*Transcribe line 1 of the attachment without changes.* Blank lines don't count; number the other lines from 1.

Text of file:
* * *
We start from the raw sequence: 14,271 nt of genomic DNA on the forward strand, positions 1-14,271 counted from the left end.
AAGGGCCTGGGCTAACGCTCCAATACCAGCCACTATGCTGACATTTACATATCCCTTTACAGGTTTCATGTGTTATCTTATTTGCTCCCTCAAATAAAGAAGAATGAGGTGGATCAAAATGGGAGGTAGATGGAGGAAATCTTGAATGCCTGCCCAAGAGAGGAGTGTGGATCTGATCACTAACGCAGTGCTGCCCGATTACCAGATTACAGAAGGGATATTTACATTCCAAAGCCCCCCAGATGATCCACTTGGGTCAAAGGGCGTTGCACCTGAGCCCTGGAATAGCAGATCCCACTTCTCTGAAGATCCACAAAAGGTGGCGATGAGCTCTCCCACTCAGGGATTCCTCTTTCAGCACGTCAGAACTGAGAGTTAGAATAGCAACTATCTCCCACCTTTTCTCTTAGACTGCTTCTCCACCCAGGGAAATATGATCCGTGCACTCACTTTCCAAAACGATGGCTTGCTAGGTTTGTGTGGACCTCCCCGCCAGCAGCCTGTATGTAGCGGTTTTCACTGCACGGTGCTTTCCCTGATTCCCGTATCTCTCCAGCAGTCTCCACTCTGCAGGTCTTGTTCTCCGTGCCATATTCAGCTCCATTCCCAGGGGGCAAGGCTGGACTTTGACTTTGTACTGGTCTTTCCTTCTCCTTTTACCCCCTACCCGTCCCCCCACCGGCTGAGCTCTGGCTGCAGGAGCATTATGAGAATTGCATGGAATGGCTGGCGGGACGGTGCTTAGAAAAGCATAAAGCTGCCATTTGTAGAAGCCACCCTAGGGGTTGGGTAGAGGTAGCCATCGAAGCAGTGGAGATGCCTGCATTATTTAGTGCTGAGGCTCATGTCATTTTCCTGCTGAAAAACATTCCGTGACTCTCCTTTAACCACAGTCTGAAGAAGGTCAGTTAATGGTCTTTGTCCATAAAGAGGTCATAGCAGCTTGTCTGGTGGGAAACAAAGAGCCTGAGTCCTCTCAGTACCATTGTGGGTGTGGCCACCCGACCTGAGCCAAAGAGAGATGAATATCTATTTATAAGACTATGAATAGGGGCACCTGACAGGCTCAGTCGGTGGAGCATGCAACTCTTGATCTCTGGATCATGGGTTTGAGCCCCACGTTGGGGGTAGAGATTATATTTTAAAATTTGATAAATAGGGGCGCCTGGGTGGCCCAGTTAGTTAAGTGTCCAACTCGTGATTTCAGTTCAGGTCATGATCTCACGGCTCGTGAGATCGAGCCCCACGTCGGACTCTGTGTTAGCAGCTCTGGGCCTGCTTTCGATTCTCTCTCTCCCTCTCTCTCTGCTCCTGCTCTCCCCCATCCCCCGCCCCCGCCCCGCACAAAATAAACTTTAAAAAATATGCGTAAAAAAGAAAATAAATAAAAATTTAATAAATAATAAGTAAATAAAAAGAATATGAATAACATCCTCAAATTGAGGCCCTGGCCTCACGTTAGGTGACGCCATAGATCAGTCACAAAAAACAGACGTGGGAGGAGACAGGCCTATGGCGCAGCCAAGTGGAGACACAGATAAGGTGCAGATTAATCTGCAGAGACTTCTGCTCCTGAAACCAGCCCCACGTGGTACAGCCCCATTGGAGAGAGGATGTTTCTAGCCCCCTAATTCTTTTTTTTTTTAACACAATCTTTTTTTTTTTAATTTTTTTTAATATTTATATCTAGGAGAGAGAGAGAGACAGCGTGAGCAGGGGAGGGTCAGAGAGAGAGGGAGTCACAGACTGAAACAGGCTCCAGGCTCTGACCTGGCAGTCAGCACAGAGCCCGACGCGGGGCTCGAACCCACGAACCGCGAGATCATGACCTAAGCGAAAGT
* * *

We start from the raw sequence: 14,271 nt of genomic DNA on the forward strand, positions 1-14,271 counted from the left end.